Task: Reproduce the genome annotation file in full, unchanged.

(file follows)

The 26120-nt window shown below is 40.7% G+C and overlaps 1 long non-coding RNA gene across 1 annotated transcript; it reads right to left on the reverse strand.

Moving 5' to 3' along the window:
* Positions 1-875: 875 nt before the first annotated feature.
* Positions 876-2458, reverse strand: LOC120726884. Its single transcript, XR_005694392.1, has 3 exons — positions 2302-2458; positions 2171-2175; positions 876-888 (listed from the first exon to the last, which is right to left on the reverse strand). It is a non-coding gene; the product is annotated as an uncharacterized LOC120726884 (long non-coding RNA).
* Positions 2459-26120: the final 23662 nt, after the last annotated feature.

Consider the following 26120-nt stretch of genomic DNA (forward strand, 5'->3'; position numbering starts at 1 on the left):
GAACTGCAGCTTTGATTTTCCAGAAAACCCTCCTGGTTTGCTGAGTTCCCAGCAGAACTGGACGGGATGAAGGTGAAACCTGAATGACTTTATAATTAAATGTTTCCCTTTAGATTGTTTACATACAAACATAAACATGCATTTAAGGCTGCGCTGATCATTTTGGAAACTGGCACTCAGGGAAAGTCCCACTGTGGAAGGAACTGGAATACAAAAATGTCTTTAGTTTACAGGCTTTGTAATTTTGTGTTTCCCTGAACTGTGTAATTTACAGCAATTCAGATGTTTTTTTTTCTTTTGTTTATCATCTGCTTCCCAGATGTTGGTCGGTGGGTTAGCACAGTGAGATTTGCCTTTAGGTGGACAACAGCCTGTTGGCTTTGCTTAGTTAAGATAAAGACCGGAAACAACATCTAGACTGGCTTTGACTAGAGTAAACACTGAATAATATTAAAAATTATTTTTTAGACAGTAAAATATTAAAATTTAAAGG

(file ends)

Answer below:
The 26120-nt window shown below is 40.7% G+C and overlaps 1 long non-coding RNA gene across 1 annotated transcript; it reads right to left on the reverse strand.

Moving 5' to 3' along the window:
* Positions 1-875: 875 nt before the first annotated feature.
* Positions 876-2458, reverse strand: LOC120726884. Its single transcript, XR_005694392.1, has 3 exons — positions 2302-2458; positions 2171-2175; positions 876-888 (listed from the first exon to the last, which is right to left on the reverse strand). It is a non-coding gene; the product is annotated as an uncharacterized LOC120726884 (long non-coding RNA).
* Positions 2459-26120: the final 23662 nt, after the last annotated feature.

Consider the following 26120-nt stretch of genomic DNA (forward strand, 5'->3'; position numbering starts at 1 on the left):
GAACTGCAGCTTTGATTTTCCAGAAAACCCTCCTGGTTTGCTGAGTTCCCAGCAGAACTGGACGGGATGAAGGTGAAACCTGAATGACTTTATAATTAAATGTTTCCCTTTAGATTGTTTACATACAAACATAAACATGCATTTAAGGCTGCGCTGATCATTTTGGAAACTGGCACTCAGGGAAAGTCCCACTGTGGAAGGAACTGGAATACAAAAATGTCTTTAGTTTACAGGCTTTGTAATTTTGTGTTTCCCTGAACTGTGTAATTTACAGCAATTCAGATGTTTTTTTTTCTTTTGTTTATCATCTGCTTCCCAGATGTTGGTCGGTGGGTTAGCACAGTGAGATTTGCCTTTAGGTGGACAACAGCCTGTTGGCTTTGCTTAGTTAAGATAAAGACCGGAAACAACATCTAGACTGGCTTTGACTAGAGTAAACACTGAATAATATTAAAAATTATTTTTTAGACAGTAAAATATTAAAATTTAAAGG